Another Teaching Rant

There’s been a lot of talk again about teaching and teachers.  I’ve completely, of course, given up on the slight chance that someone in the United States admires those of us who have undertaken this as a profession.  Perhaps, now that I think about it, it’s one of the reasons it’s so nice working with immigrant Hispanic families.  Maestra is revered and respected and given little tokens of appreciation (or even, in my case, a free lunch of enchiladas in red sauce. YUM.).  Maestra is someone with whom the child gets his or her picture because look how much they’ve helped.  Even on your darkest days of teaching, there are hugs and thanks, and invitations to first communions and Quinceaneras. If you were really willing, you’d be a part of the family.  I digress.

Once again there is an outcry about “tenure” in the public school system.  I don’t know about anyone’s contract but my own, but I don’t have tenure.  I can (and have) been removed from a teaching position.  In fact, the reason I was removed from my position was that I objected quite vehemently to HOW the administration was handling issues at the school.  There was a blind eye being turned to gang apparel among our “athletes” (I was told I wasn’t being “culturally sensitive”), and an even blinder eye against the actions of the school’s PE teachers.

Let’s just say that cell phones have a place.  That place, however, is not one where the teachers are using them during class to socialize while the students decide to play “Smear the Queer.”  THAT, my friends, was the nail in the coffin.  I objected to the game being played.  I was told that I was “too sensitive” and that there were “no gay kids being beat up.” I was told I should “get over it because it’s just a game.”  Really?  So I confronted the administration in a very angry (but quiet) manner.  I sent a tersely worded email about the lack of supervision and the choice of game.  Again, what does it matter?  Well, what about lawsuits?  You cannot sexually harass someone.  The game’s title is… divisive.  So I asked, what if the game was “Nail the Nig*er?”  or “Slap the Sp*c?” or “Wipe-out the Wetb*ck?”  Would any of those be accepted?  OF COURSE NOT.  It’s just disrespectful, rude and hurtful.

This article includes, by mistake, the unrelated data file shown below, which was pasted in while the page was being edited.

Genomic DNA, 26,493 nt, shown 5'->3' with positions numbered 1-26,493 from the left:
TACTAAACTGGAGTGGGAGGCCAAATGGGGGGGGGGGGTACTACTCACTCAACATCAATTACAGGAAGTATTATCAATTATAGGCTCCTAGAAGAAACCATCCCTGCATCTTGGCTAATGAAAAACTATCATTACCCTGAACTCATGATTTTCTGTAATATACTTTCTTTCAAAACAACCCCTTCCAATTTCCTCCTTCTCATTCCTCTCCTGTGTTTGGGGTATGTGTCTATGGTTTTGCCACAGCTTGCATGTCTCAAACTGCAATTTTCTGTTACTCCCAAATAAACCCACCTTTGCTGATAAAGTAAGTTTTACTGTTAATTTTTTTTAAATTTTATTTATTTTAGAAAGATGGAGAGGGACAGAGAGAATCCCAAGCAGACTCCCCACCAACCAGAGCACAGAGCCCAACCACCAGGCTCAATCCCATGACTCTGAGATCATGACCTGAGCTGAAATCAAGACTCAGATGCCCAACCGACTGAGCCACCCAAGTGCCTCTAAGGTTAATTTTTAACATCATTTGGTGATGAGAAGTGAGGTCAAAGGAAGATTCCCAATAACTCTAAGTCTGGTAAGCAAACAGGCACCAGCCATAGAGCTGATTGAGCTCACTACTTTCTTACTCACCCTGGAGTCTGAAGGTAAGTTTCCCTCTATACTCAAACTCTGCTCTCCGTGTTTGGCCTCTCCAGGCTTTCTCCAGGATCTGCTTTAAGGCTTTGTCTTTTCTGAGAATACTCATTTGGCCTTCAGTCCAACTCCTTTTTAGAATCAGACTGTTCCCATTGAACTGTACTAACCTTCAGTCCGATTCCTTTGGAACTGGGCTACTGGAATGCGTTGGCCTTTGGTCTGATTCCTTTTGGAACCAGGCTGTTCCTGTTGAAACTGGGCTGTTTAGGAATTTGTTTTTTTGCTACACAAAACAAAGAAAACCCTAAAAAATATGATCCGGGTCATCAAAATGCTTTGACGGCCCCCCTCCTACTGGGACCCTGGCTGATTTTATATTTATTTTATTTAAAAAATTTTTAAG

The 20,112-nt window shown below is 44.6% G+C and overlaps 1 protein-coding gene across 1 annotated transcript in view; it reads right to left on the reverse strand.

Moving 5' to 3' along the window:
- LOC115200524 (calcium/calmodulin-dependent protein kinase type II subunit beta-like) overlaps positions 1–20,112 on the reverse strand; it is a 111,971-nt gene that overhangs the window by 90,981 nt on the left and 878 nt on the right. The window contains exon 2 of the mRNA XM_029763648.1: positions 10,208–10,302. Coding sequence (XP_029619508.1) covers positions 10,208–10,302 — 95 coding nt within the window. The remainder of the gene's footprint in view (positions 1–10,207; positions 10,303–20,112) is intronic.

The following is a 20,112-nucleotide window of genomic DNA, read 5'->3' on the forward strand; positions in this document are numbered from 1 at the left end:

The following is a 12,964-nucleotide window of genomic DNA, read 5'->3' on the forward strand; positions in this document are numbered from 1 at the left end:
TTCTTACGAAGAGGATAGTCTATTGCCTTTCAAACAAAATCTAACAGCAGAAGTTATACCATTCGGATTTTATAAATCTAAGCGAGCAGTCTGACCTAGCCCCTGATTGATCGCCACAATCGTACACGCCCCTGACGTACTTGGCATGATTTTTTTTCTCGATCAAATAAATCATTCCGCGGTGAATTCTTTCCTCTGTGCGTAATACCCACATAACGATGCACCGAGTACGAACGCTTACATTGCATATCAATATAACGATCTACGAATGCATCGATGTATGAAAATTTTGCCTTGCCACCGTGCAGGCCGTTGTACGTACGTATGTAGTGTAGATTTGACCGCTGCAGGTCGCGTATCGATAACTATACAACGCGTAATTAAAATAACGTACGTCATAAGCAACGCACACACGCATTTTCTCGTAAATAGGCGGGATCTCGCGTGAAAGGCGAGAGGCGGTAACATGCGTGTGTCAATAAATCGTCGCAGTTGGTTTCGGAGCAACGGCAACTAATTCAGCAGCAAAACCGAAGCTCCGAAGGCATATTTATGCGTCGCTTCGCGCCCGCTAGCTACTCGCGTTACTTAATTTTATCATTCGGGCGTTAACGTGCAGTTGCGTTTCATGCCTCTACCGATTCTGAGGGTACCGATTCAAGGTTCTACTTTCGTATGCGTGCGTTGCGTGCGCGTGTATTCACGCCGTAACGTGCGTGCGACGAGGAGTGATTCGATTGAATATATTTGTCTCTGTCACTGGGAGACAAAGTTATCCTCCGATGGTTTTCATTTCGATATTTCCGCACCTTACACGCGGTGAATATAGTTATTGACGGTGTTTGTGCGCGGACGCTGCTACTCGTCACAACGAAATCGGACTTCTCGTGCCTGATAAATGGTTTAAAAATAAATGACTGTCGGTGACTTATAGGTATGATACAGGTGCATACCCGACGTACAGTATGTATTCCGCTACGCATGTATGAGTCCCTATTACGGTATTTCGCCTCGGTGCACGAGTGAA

I was told, instead, to mind my own business and retract the email.  No, I said.  At that point, for standing up against an administrative decision that I — to this day and to my core — believe was harmful, I was “let go.” I wasn’t tenured.  The principal didn’t have to keep “uppity” staff who argued with him or disagreed with how he wanted to run the school.  It was easy.  It was already done.  The office staff, who kept telling me of open jobs that morning, knew before I did.  There you go.

Yet, I would do it again.  It’s not appropriate to teach students to play a game in which one “type” of person gets labeled and tackled.  It’s weirdly indoctrinating.  It’s wrong.

The union could do nothing about it — even if I had thought to go to them.  I wasn’t an employee with permanent status.  I was, at best, still temporary or probation.  First two years is a don’t ask, don’t tell policy.  The principal can get rid of you for ANY reason –there’s no conversation so there’s no chance of lawsuit.  Both sides agree.

I don’t have tenure.  I have permanent status.  This means there has to be just cause to fire me.  It also means that I need to be given the chance to improve my teaching before I’m let go if I’m considered ineffective in my TEACHING.  It means that an evaluator, other than my principal, gets to make the decision. It means that circumstances such as death in the family or illness get taken into consideration.  It also means that the ONLY parameter being evaluated, really, is the teaching.